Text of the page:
INSIGHTS

Duncan Donald

Mon, Apr 22


KYLIN TALK | Weekly Markets Update 22.04.2019

Last week brought the slow lethargic week, often seen in a week of national holidays with even the monotonous Brexit saga delivering little in the way of market stimulus. With the UK Parliament taking a break from session for Easter, there was little in the way of progress and developments of any significant nature. Therefore, it was hoped that economic could revert to be the driver for the UK market. However, this didn’t turn out to be the case as the Pound struggled to make any clear headway despite a strong showing in UK Retail sales which grew 1.1%. The upturn, which was attributed to seasonally warmer weather did little to support the Pound as it remains heavy closing the week at the bottom end of its weekly 1.3000-1.3120 range. UK Prime Minister Theresa May will address Parliament and take questions on Wednesday which could offer foresight of the cross-party negotiations as she attempts to form a government consensus.

In the US we also saw delivery of Retail Sales date which again showed a positive return of 1.6 versus the 0.9 forecast bringing the US Dollar some positivity. The release of the details of the Mueller probe into President Trumps campaign whilst seeming to prove links between Trump and Putin via high profile Russian business men has not proven too damning for the President as yet and coupled with a positive start to earnings season has led the Dow Jones to a close on the week at fresh highs of 26,600.

In the Eurozone we saw the Euro fall with several contributing factors. Firstly, was the release of data with the continued slowdown of German Manufacturing data. This led Germany to announce that the 2.1% growth estimate presented just over a year ago, which had already seen a revision to 1% now looks more probable to be around 0.5%. This dramatic fall from one of the global economies most progressive economies can be attributed to firstly the emissions scandals which has blighted the automotive industries. Additionally, the EU-US trade negotiations could heavily affect this beleaguered sector as Trump looks to increase tariffs on Eurozone Exports. Whilst not immediately impacting the economy as yet, the potential fall out from a No-deal Brexit also weighs heavy on the sector with the UK being a big importer of German cars and white goods. The Euro finished the week down nearly a cent at 1.1240 versus the US Dollar whilst the currency weakness and global stock climb saw the German DAX climb to 12,247.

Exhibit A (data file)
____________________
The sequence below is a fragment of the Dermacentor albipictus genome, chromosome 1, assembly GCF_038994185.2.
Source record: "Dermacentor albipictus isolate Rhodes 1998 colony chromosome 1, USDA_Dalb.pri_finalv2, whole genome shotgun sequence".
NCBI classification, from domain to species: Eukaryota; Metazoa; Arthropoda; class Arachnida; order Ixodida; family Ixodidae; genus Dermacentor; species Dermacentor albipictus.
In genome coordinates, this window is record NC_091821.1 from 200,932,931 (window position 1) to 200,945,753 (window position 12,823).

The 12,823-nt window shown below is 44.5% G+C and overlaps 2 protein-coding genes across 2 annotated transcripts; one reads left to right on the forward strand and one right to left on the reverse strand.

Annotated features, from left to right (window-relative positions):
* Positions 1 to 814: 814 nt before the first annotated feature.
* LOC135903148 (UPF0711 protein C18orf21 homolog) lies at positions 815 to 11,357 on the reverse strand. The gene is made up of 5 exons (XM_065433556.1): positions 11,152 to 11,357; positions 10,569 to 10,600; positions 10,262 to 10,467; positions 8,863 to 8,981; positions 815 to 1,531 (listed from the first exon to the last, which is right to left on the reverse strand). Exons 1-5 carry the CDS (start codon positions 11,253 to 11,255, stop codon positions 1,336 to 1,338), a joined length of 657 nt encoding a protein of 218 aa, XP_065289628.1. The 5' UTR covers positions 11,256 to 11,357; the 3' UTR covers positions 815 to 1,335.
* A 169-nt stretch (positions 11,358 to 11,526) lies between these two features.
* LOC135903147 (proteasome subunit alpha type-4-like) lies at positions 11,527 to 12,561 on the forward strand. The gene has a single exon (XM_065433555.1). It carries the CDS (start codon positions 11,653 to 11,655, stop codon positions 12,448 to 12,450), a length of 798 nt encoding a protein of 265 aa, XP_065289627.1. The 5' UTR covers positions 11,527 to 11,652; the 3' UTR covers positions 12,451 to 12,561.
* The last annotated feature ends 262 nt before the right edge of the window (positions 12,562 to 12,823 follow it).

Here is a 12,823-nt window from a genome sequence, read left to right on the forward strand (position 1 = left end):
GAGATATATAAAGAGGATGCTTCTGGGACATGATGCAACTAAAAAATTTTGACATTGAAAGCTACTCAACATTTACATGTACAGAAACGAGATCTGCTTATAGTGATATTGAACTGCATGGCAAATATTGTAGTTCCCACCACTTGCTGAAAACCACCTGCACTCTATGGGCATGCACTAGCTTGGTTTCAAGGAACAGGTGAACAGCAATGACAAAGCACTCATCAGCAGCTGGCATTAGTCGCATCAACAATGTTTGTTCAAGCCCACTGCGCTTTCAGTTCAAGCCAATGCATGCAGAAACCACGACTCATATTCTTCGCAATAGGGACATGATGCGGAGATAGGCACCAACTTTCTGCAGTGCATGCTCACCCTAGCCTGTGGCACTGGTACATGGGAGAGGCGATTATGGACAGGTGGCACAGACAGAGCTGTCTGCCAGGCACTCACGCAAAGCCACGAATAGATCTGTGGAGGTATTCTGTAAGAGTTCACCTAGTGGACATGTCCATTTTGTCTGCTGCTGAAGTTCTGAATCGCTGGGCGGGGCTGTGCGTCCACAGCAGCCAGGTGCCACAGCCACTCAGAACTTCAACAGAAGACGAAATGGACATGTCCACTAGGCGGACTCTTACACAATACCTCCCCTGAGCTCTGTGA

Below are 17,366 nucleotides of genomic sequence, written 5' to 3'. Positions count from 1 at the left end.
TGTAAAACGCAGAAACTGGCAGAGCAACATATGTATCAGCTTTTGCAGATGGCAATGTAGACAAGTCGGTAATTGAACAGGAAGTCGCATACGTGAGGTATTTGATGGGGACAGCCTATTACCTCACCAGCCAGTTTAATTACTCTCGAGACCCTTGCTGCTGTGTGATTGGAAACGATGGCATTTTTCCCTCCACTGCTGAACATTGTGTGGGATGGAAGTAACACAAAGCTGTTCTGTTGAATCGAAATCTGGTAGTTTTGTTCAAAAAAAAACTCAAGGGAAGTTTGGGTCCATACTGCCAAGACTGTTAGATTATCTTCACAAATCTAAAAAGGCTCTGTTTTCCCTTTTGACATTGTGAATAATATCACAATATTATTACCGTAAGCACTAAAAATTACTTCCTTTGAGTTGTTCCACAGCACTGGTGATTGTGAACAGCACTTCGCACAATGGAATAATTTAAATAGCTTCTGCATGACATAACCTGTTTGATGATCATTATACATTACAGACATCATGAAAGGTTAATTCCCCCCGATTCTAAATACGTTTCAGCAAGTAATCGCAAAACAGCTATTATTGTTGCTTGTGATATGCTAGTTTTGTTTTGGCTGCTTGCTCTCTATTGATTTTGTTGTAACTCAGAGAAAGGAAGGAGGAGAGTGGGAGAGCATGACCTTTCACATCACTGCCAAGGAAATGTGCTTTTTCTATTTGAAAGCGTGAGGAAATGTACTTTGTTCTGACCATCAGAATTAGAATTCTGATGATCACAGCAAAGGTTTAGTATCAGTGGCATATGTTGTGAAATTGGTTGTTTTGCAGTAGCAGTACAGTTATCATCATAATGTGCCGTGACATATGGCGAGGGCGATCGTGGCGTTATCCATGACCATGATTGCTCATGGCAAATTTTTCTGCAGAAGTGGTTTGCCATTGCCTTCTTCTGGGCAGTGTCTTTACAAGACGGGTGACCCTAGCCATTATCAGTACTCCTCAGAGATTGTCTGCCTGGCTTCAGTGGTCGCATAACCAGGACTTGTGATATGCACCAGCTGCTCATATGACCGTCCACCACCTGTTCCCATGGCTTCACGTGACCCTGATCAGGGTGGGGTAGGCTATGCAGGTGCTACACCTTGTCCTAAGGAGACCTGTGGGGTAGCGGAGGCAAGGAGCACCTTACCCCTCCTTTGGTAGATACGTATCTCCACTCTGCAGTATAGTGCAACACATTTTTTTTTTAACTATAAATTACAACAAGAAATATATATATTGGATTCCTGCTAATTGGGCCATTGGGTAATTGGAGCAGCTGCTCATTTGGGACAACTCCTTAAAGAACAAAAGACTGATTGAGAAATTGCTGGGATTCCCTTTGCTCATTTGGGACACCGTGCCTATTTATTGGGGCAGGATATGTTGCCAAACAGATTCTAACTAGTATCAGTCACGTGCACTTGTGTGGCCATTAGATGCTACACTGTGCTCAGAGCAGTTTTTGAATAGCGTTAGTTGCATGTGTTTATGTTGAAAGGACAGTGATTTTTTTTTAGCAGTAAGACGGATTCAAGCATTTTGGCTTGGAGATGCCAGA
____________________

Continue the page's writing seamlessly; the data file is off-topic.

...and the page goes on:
A major factor in the positivity in the global stock markets came after continually strong data out of China as GDP, Industrial Production and Retail Sales data released last Wednesday all showed positive monthly gains. When coupled with the positive sentiment from both the US and China in the trade negotiations to date, the outlook is looking more optimistic for Chinese growth for now.


The Week Ahead


Monday - National holidays in most regions. IN the US session we receive the Chicago Fed National Activity Index and Existing home sales data

Tuesday - UK Industrial trends survey at 11am. In the afternoon we get Canadian Wholesale sales and US Redbook followed by House price index, New home sales and Richmond Fed Manufacturing Index. At 3pm its Eurozone Consumer Confidence.

Wednesday - Big data for Australia early in the session with their Inflation numbers. At 9am we receive the main Eurozone release of the German IFO data. At 10.30 UK Public Sector Net Borrowing Data. In the afternoon at 3pm we get the Bank of Canada monetary policy meeting determining the next steps for Canadian interest rate policy.

Thursday - The day kicks off with the monetary policy meeting from the Bank of Japan. In the UK we get Mortgage approvals then CBI surveys. In the US session we get Durable Goods data and Non-Defense Capital good orders. Late in the session New Zealand Trade and Export Data.

Friday - A raft of data from Japan early in the session with Employment, Industrial Production and Retail trade data. In the afternoon we get US GDP data, Consumption and Michigan Consumer sentiment data.


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